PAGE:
Chef and longtime host of the Travel Channel’s “Bizarre Foods” Andrew Zimmern has traveled around the world to experience some of the planet’s most unusual delicacies. The three-time James Beard Award-winning chef took time off out his busy schedule to answer a few questions about his travels to more than 70 countries and his work with “Bizarre Foods.”
What should travelers look for when finding meals or restaurants when traveling?
I look for happy diners, and happy employees, it’s the first thing I look for in any dining room I walk into. It’s the difference between great and good food. Also, I want to smell cooking. If it’s not there I am suspicious.
What should travelers avoid when finding meals or restaurants when traveling?
I am shocked at how many diners walk into and sit down in an empty restaurant with solemn patrons and the obvious lack of ‘buzz.’ It’s the one thing you can see right away and an obvious tip off that something is wrong.
Do you prepare before trips with any food research? If so, how do you decide which restaurants and dishes to try?
I do a ton of research, I talk to local chefs, writers, etc… but my key tool is social media. You can find Romanian chefs in Romania on Twitter, Instagram, etc…you can look up notable food lovers, authors, cooks and food geeks on Google, and search them on any social platform and see where all the plugged-in people are eating. And doormen. Every hotel I have ever stayed in, I have asked the folks at the door where they eat.
How do you navigate a menu when traveling in a country that speaks another language?
I look at other tables’ food and point. I hate to quibble with the question but I have truly never seen language as a barrier when ordering food in a restaurant, on the street or in a food hall… food is the great cultural commonality and is universally navigable, even non-verbally.
If you could give one rule to travelers looking for a good food, what would it be?
Eat like a local, hot food hot, cold food cold, look for honest food…wait, that’s four…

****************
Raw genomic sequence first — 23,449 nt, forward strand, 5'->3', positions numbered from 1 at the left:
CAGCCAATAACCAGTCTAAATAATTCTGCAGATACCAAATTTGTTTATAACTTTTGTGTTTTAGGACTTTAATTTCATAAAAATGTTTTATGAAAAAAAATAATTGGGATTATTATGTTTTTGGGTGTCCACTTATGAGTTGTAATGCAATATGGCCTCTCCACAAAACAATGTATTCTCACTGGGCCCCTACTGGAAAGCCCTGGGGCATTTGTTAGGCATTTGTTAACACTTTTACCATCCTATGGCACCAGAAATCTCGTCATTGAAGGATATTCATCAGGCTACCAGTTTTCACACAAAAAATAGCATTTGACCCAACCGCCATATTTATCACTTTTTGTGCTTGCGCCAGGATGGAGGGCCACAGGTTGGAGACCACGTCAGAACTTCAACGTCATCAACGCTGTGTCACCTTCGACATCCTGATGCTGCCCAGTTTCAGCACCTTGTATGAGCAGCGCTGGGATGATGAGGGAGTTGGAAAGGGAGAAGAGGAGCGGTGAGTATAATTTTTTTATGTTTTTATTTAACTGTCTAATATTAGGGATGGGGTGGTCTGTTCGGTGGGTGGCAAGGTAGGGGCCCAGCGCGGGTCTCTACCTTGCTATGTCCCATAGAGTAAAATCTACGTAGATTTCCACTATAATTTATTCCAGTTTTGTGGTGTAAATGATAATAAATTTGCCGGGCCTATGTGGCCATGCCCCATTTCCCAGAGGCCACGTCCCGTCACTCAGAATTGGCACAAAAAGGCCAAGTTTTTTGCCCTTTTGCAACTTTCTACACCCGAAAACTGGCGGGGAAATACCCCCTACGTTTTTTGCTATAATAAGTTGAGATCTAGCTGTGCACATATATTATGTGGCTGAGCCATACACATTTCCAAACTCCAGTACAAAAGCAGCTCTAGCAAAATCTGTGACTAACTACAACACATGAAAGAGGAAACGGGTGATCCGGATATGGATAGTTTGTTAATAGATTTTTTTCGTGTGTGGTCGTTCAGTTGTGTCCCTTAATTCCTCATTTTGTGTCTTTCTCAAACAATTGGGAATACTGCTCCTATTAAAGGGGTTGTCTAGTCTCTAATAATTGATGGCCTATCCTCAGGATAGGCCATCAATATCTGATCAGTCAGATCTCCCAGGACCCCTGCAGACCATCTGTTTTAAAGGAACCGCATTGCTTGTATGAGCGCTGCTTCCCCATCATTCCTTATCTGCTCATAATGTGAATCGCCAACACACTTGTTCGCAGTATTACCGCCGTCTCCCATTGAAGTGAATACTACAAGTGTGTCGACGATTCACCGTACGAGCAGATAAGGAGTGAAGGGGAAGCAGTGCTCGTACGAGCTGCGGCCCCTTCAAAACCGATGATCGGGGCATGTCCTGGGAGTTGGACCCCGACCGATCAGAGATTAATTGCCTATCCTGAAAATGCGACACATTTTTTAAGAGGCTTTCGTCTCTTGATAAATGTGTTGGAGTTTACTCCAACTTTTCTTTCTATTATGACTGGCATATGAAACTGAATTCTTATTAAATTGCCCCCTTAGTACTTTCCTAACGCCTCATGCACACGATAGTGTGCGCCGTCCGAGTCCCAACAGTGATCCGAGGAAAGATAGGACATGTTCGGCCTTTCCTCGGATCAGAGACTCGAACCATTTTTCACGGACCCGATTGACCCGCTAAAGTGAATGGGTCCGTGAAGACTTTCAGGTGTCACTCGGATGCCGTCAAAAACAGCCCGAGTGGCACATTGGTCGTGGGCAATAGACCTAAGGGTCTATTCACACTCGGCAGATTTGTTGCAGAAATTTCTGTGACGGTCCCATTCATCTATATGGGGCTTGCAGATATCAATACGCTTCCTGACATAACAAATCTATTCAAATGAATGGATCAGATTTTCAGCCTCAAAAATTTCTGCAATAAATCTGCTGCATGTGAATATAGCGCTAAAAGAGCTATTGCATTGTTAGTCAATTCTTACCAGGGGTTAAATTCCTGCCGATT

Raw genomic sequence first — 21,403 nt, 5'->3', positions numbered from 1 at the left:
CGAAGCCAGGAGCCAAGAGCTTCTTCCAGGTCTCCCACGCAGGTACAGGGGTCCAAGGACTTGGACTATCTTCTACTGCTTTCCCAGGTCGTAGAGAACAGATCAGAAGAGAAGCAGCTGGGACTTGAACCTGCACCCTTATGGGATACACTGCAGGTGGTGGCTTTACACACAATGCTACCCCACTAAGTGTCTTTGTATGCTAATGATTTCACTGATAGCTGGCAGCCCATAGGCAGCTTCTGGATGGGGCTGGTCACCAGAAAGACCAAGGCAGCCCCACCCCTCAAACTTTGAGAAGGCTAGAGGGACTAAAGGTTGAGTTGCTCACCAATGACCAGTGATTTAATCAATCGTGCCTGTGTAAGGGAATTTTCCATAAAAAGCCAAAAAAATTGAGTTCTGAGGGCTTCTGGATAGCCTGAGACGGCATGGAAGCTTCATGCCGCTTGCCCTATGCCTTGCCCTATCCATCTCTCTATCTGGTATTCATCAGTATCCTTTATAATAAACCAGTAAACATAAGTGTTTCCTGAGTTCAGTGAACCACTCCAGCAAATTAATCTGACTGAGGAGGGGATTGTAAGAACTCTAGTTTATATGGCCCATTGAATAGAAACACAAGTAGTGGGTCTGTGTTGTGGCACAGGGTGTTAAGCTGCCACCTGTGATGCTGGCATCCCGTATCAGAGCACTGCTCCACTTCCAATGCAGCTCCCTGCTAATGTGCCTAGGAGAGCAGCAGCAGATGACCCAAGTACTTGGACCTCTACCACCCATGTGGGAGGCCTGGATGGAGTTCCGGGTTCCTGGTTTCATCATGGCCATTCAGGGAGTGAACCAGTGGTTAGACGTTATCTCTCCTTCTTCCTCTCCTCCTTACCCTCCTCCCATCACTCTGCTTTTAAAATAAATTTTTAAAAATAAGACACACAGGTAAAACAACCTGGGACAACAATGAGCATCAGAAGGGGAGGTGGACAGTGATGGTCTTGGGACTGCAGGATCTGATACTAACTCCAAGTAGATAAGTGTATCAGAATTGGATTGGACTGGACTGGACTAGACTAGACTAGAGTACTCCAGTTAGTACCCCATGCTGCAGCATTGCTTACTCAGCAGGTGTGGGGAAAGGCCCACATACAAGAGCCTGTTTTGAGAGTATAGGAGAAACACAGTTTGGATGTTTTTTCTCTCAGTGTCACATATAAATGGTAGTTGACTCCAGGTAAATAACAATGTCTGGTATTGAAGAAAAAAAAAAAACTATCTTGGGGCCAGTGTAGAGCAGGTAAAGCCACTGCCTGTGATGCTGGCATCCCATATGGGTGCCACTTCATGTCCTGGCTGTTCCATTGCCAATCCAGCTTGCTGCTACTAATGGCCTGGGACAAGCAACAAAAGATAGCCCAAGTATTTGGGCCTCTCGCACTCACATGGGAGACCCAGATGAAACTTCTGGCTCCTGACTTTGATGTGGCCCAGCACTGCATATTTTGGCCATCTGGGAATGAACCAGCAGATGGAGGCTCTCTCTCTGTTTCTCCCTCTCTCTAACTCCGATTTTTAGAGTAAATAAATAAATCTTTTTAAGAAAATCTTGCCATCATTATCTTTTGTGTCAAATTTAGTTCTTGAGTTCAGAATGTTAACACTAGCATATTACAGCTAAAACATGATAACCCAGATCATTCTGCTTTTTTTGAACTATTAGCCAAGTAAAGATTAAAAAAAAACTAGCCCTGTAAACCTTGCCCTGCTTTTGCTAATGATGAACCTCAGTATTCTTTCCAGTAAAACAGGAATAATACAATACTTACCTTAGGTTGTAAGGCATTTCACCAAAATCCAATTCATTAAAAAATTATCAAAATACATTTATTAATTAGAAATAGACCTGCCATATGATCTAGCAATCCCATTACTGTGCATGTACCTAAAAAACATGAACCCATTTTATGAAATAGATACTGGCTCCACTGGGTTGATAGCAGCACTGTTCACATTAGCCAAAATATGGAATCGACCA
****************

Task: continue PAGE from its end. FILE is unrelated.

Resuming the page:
What made you decide to start “Bizarre Foods?”
I wanted to tell stories about culture using food as my way-finding tool. I wanted to encourage conversation about the things we had in common, not the ideas that divided us, like sex, politics, religion, skin color, etc. I wanted to make a show that encouraged patience, tolerance and understanding. I wanted to do it on a global platform, in an entertaining way…it was very intentional.
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You’ve been to 70+ countries for “Bizarre Foods.” What are your top three criteria when picking locations to visit?
Great stories, great characters are key and I think that stories people haven’t heard before but can relate to makes for great TV.
What’s on your to-visit list next?
I am off to Disney World with my family, then NYC Wine and Food Festival, then Babson College for Food Day and then off to Kazakhstan, China and Vietnam.
(Editor’s note: This interview was conducted in early October, when the Wine and Food Festival and Food Day were coming up)
What was a food highlight from your most recent trip?
Diving in Waipi’o Valley on Hawaii for freshwater prawns. Its sacred land, mystical and powerful, once home to 40,000 islanders, is now home to seven or eight homesteaders. It was the cradle of their civilization at one point.
How do you bring your “Bizarre Foods” experiences to your family vacations?
There is no difference to me. Travel is travel, it’s transformative and our greatest tool for learning. But I have fewer cameras when I’m with my family.
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Randy Yagi is a freelance writer covering all things San Francisco. In 2012, he was awarded a Media Fellowship from Stanford University. His work can be found on Examiner.com Examiner.com.